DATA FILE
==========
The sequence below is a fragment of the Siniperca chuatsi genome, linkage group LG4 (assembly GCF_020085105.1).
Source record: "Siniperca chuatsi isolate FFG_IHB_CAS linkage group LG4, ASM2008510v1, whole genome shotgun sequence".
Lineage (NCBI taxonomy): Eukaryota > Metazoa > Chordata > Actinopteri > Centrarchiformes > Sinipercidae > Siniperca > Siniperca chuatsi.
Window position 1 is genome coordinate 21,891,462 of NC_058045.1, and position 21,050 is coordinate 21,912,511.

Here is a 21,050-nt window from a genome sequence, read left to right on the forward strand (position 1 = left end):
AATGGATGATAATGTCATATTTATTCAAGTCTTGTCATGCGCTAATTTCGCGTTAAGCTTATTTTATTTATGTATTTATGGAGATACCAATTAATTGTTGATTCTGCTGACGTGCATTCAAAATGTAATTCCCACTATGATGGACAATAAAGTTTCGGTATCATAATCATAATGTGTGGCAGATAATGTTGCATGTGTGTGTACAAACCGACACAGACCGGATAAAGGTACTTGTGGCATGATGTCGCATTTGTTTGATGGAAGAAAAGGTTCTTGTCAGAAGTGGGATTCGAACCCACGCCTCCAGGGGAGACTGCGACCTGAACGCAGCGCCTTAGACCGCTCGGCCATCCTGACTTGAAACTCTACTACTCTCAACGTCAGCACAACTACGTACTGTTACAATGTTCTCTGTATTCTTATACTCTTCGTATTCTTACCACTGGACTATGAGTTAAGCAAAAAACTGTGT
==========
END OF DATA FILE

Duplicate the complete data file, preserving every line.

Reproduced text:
The sequence below is a fragment of the Siniperca chuatsi genome, linkage group LG4 (assembly GCF_020085105.1).
Source record: "Siniperca chuatsi isolate FFG_IHB_CAS linkage group LG4, ASM2008510v1, whole genome shotgun sequence".
Lineage (NCBI taxonomy): Eukaryota > Metazoa > Chordata > Actinopteri > Centrarchiformes > Sinipercidae > Siniperca > Siniperca chuatsi.
Window position 1 is genome coordinate 21,891,462 of NC_058045.1, and position 21,050 is coordinate 21,912,511.

Here is a 21,050-nt window from a genome sequence, read left to right on the forward strand (position 1 = left end):
AATGGATGATAATGTCATATTTATTCAAGTCTTGTCATGCGCTAATTTCGCGTTAAGCTTATTTTATTTATGTATTTATGGAGATACCAATTAATTGTTGATTCTGCTGACGTGCATTCAAAATGTAATTCCCACTATGATGGACAATAAAGTTTCGGTATCATAATCATAATGTGTGGCAGATAATGTTGCATGTGTGTGTACAAACCGACACAGACCGGATAAAGGTACTTGTGGCATGATGTCGCATTTGTTTGATGGAAGAAAAGGTTCTTGTCAGAAGTGGGATTCGAACCCACGCCTCCAGGGGAGACTGCGACCTGAACGCAGCGCCTTAGACCGCTCGGCCATCCTGACTTGAAACTCTACTACTCTCAACGTCAGCACAACTACGTACTGTTACAATGTTCTCTGTATTCTTATACTCTTCGTATTCTTACCACTGGACTATGAGTTAAGCAAAAAACTGTGT